Tell strangers on the bus.
Last, but not least, this thermometer is big enough not to immediately lose, does not necessitate going near anyone’s butt, and is phenomenally accurate. Accept no substitutes!
TODDLERS: You need to give them Magna-Tiles. I do not make the rules. “$50 for 32 magnet blocks?!” you will say. Trust me that they will love them. They are also much less painful to step on than most alternative building sets. (Another plus: You could conceivably give these again and again for the next few years. Kids can never have enough of them—they’re that good.)
They also need light-up bath toys. Don’t we all? And tiny puzzles. And Jellycat’s cloth books with TAILS you can GRAB.
Melissa & Doug’s nesting and sorting blocks are so sturdy and beautiful, and if the kid already has a set, you can just build a larger little village. For older toddlers especially, Aaron Becker’s Wordless books work regardless of the language spoken at home, and they are full of joy and spark imagination.
by Aaron Becker
ELEMENTARY SCHOOLERS: This is a great age to break out the Crayola Inspiration Art Set Coloring Kit, which looks dope as hell and is a real crowd-pleaser. See also, Window Art. These rainbow note sets are great for swapping info with friends, especially in the few remaining days before they shake their parents down for a phone.
DO NOT sleep on this very cool marble-run logic game gravity thingie, which has been a big hit whenever I’ve tried it. This game is the only card-based game I like, and it will transform gatherings.
BOOKISH PRETEENS: They’ll appreciate this reading light, which can be quickly turned off and hidden for when you were supposed to be asleep hours ago. Ideally, they’ll be using it to read The Chronicles of Prydain. I think the bookish preteens should be in libraries finding their own books via serendipity, but also, they NEED Lloyd Alexander. I will not further dictate your book gifting. I do, however, STRONGLY suggest this delightful bookmark alternative, a heavy and attractive anchor that can keep a book OPEN for you while you are knitting or crocheting or doing any of the other retro things the youth have gotten adorably into.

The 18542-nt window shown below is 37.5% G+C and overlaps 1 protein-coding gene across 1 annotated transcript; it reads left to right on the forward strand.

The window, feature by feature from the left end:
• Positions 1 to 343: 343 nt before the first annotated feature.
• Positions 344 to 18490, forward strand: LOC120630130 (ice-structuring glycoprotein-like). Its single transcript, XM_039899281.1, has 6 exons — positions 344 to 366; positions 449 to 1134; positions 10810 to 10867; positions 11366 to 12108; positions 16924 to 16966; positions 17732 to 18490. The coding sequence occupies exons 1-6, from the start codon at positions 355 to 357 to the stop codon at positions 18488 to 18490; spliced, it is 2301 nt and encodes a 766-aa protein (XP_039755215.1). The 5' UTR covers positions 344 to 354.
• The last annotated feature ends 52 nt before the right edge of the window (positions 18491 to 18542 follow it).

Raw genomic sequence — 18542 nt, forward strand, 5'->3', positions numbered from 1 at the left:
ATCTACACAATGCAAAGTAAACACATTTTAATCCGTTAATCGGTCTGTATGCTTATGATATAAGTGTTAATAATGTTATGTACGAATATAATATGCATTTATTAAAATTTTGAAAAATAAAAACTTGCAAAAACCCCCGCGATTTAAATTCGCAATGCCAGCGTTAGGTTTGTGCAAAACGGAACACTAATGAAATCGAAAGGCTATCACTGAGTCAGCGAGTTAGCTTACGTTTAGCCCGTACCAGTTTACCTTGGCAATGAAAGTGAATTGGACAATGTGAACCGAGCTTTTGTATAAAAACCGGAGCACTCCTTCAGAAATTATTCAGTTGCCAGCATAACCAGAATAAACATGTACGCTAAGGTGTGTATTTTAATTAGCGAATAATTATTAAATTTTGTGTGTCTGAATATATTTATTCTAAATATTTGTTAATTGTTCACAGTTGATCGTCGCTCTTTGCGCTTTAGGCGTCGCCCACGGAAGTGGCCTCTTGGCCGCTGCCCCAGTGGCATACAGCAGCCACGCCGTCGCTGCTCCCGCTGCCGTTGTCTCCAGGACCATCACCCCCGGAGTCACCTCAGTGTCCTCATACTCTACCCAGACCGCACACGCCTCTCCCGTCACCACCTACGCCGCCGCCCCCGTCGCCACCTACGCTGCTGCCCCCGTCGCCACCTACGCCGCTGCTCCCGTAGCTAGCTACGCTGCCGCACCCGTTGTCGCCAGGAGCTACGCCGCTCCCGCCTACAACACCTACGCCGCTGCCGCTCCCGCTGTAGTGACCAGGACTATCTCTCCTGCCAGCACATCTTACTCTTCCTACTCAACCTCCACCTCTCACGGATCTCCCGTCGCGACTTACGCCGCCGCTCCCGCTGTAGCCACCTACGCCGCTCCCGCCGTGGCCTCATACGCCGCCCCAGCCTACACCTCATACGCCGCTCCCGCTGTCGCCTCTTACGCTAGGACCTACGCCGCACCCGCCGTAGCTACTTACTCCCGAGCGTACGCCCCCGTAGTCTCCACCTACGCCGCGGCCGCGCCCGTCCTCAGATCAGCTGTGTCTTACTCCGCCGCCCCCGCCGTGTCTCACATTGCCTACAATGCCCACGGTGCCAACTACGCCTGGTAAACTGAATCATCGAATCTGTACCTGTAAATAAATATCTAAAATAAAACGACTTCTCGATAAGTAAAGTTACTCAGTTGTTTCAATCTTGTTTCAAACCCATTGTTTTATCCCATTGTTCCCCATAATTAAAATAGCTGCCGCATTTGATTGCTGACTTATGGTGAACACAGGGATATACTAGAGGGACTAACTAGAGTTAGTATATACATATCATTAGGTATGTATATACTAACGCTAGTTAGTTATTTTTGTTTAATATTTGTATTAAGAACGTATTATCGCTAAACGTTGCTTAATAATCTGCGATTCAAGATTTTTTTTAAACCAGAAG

OUTDOORSY PRETEENS: No hoverboards without asking first. Are we clear? OK. It seems dorky, but the light-up Capture the Flag game is actually really fun, especially at dusk.
Nothing can beat the best gift, though, which is to offer to take them and a few friends to an outdoor paintball range that allows teens (again, permission!). Failing that, take them to play laser tag. If you’re too old to play (I’m sorry), encourage them to read a book. Get them Bill Bryson’s A Walk In The Woods, which you are not allowed to eye-roll at unless you have thru-hiked the Appalachian Trail, haters to the left.
GOTH/SOCIAL JUSTICE TEENS: Get them earning their keep around the house with a really good vegan cookbook. I love anything from America’s Test Kitchen, because its recipes are truly tested to death and the chefs explain every random term. How do you “blanch” something? Find out! Doc Martens are still cool; you cannot defeat them. They will still be cool when we are living on Mars. A gift that costs nothing? If you have old protest buttons or campaign buttons, teens love that stuff. Everything old is new again, just like Peter Allen said. It’s not authentic, but if your relatives refuse to permit open flames, these are very goth and also safe.
POPULAR OLDER TEENS LEADING UNEXAMINED LIVES: They have everything anyway. Give them gift cards to Vineyard Vines and slip them a three-pack of Trojans. Be there for them when the comedown hits years later and they become characters in Bruce Springsteen’s “Glory Days,” desperate to recapture the time they were kings and queens.
OFF TO COLLEGE: I cannot believe this day has come! Everyone gets a copy of The Gift of Fear, regardless of gender identity. Absolutely priceless. Put a note inside saying that the chapter on intimate partner violence isn’t great and if they ever experience it, they should buy Lundy Bancroft’s Why Does He Do That? and listen to that instead. Sorry to be a downer. While I’m still being a downer, distribute this four-pack of in-car safety equipment. Nothing says “take this boy home to Mom” like “owns a seat belt cutter/side-window glass breaker carefully Velcroed to the driver’s side panel.”
Oh, don’t forget a reasonably priced waterproof Bluetooth speaker.
One of the best off-to-college experiences you can give a young person is to swoop in (after texting to figure out an appropriate time) and buy dinner at a medium-nice restaurant for them and their dirtbag friends, especially after freshman year, when they are less likely to have a dining plan. I remember every single person who bought me a meal in college and they will all go to heaven, like dogs.
Also, money. They need money.